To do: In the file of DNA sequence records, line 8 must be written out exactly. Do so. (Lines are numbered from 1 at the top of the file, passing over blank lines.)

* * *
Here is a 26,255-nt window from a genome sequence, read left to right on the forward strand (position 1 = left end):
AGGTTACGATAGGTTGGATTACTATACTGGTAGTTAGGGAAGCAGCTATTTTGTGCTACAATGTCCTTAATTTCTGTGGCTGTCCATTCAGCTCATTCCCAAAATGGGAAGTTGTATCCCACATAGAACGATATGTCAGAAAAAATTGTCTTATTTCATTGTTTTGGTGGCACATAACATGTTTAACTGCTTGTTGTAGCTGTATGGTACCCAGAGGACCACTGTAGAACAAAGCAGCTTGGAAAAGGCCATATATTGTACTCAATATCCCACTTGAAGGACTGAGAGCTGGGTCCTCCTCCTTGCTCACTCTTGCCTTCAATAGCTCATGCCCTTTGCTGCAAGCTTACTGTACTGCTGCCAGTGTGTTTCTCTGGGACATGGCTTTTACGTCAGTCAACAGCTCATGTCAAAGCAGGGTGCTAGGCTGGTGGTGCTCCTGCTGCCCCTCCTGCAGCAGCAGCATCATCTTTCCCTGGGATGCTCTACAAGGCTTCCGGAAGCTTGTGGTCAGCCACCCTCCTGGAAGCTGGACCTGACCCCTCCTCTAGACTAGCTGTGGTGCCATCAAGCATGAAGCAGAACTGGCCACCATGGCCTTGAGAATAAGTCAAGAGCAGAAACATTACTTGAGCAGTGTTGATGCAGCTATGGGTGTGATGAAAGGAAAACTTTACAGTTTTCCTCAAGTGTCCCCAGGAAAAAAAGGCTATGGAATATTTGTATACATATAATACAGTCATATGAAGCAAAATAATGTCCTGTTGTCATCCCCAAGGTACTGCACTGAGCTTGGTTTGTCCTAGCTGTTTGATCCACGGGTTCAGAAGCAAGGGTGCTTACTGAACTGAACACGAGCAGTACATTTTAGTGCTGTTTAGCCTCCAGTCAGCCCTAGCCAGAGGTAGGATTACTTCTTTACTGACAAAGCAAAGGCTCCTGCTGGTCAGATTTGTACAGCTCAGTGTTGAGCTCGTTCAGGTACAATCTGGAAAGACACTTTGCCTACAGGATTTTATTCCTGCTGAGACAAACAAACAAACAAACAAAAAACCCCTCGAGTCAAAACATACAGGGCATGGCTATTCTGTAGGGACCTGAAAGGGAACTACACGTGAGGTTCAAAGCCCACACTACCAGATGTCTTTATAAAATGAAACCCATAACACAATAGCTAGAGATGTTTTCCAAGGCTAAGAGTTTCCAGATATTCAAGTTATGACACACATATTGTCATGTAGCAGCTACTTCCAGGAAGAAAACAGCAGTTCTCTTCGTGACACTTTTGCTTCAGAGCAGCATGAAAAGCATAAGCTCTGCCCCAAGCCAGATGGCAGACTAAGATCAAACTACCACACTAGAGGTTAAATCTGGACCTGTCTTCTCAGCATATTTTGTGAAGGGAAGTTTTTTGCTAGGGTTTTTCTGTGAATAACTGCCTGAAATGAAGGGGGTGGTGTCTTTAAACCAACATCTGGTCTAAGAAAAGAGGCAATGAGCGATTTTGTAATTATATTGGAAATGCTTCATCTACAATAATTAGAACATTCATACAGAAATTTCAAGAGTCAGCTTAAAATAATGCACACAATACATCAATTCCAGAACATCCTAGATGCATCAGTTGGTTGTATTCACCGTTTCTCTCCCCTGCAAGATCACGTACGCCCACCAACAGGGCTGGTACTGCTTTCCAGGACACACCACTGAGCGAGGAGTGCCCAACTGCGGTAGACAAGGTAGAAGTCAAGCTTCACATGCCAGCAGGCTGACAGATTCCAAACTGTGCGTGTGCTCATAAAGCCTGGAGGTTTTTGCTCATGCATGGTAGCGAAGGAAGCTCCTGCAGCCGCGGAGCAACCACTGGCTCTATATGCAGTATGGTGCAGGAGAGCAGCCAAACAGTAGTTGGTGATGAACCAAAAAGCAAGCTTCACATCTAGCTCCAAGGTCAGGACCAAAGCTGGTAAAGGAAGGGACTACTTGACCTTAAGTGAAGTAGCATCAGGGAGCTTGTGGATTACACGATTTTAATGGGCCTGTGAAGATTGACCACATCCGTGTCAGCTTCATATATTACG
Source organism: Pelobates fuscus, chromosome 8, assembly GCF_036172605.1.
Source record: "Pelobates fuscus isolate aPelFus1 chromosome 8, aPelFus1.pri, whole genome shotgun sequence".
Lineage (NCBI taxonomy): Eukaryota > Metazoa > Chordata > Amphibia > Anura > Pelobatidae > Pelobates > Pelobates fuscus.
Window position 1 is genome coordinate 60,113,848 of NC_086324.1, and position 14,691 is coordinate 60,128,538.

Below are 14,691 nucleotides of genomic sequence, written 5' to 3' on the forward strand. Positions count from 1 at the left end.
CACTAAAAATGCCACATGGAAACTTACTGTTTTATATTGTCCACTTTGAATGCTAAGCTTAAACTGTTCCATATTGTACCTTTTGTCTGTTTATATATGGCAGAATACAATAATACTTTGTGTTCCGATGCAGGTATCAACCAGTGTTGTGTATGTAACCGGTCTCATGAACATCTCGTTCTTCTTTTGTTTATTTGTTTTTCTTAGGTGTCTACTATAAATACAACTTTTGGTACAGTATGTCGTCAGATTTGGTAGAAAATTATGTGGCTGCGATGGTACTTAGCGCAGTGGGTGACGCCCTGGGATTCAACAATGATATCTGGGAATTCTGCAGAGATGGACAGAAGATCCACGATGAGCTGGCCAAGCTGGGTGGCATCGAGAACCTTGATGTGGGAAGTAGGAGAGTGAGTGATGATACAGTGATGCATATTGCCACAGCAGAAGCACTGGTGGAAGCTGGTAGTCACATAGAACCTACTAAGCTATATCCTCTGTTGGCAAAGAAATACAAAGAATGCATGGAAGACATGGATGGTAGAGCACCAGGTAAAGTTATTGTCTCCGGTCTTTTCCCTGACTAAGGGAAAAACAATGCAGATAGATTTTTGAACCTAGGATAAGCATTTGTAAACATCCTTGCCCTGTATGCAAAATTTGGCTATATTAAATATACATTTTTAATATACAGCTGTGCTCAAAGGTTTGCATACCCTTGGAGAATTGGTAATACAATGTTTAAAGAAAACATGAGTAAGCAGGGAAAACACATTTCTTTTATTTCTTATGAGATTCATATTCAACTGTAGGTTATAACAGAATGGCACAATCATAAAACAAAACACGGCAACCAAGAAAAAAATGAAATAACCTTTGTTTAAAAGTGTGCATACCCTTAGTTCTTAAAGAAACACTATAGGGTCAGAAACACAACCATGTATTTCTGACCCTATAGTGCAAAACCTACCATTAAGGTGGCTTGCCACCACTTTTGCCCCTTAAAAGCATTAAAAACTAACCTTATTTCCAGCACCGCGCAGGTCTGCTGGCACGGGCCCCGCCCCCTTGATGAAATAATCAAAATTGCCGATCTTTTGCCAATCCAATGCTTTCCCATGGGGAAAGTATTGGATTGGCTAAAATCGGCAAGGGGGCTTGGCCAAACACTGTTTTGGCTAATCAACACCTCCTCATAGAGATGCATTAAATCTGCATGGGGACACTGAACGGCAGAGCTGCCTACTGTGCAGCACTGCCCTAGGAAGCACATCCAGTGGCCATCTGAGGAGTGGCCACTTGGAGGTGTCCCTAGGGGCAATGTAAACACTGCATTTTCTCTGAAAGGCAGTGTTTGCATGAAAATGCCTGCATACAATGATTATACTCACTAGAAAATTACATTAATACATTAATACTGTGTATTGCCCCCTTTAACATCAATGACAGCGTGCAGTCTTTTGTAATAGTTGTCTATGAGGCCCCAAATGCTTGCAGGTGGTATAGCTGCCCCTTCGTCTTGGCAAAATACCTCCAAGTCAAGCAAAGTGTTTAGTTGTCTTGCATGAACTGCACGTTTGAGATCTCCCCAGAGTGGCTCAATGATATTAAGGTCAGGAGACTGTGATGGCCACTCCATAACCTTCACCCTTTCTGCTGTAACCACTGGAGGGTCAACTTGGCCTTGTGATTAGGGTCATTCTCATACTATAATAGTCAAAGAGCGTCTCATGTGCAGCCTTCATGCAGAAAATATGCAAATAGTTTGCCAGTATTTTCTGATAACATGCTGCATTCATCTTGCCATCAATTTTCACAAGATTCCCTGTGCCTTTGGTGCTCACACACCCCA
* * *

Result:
CACTAAAAATGCCACATGGAAACTTACTGTTTTATATTGTCCACTTTGAATGCTAAGCTTAAACTGTTCCATATTGTACCTTTTGTCTGTTTATATATGGCAGAATACAATAATACTTTGTGTTCCGATGCAGGTATCAACCAGTGTTGTGTATGTAACCGGTCTCATGAACATCTCGTTCTTCTTTTGTTTATTTGTTTTTCTTAGGTGTCTACTATAAATACAACTTTTGGTACAGTATGTCGTCAGATTTGGTAGAAAATTATGTGGCTGCGATGGTACTTAGCGCAGTGGGTGACGCCCTGGGATTCAACAATGATATCTGGGAATTCTGCAGAGATGGACAGAAGATCCACGATGAGCTGGCCAAGCTGGGTGGCATCGAGAACCTTGATGTGGGAAGTAGGAGAGTGAGTGATGATACAGTGATGCATATTGCCACAGCAGAAGCACTGGTGGAAGCTGGTAGTCACATAGAACCTACTAAGCTATATCCTCTGTTGGCAAAGAAATACAAAGAATGCATGGAAGACATGGATGGTAGAGCACCAGGTAAAGTTATTGTCTCCGGTCTTTTCCCTGACTAAGGGAAAAACAATGCAGATAGATTTTTGAACCTAGGATAAGCATTTGTAAACATCCTTGCCCTGTATGCAAAATTTGGCTATATTAAATATACATTTTTAATATACAGCTGTGCTCAAAGGTTTGCATACCCTTGGAGAATTGGTAATACAATGTTTAAAGAAAACATGAGTAAGCAGGGAAAACACATTTCTTTTATTTCTTATGAGATTCATATTCAACTGTAGGTTATAACAGAATGGCACAATCATAAAACAAAACACGGCAACCAAGAAAAAAATGAAATAACCTTTGTTTAAAAGTGTGCATACCCTTAGTTCTTAAAGAAACACTATAGGGTCAGAAACACAACCATGTATTTCTGACCCTATAGTGCAAAACCTACCATTAAGGTGGCTTGCCACCACTTTTGCCCCTTAAAAGCATTAAAAACTAACCTTATTTCCAGCACCGCGCAGGTCTGCTGGCACGGGCCCCGCCCCCTTGATGAAATAATCAAAATTGCCGATCTTTTGCCAATCCAATGCTTTCCCATGGGGAAAGTATTGGATTGGCTAAAATCGGCAAGGGGGCTTGGCCAAACACTGTTTTGGCTAATCAACACCTCCTCATAGAGATGCATTAAATCTGCATGGGGACACTGAACGGCAGAGCTGCCTACTGTGCAGCACTGCCCTAGGAAGCACATCCAGTGGCCATCTGAGGAGTGGCCACTTGGAGGTGTCCCTAGGGGCAATGTAAACACTGCATTTTCTCTGAAAGGCAGTGTTTGCATGAAAATGCCTGCATACAATGATTATACTCACTAGAAAATTACATTAATACATTAATACTGTGTATTGCCCCCTTTAACATCAATGACAGCGTGCAGTCTTTTGTAATAGTTGTCTATGAGGCCCCAAATGCTTGCAGGTGGTATAGCTGCCCCTTCGTCTTGGCAAAATACCTCCAAGTCAAGCAAAGTGTTTAGTTGTCTTGCATGAACTGCACGTTTGAGATCTCCCCAGAGTGGCTCAATGATATTAAGGTCAGGAGACTGTGATGGCCACTCCATAACCTTCACCCTTTCTGCTGTAACCACTGGAGGGTCAACTTGGCCTTGTGATTAGGGTCATTCTCATACTATAATAGTCAAAGAGCGTCTCATGTGCAGCCTTCATGCAGAAAATATGCAAATAGTTTGCCAGTATTTTCTGATAACATGCTGCATTCATCTTGCCATCAATTTTCACAAGATTCCCTGTGCCTTTGGTGCTCACACACCCCA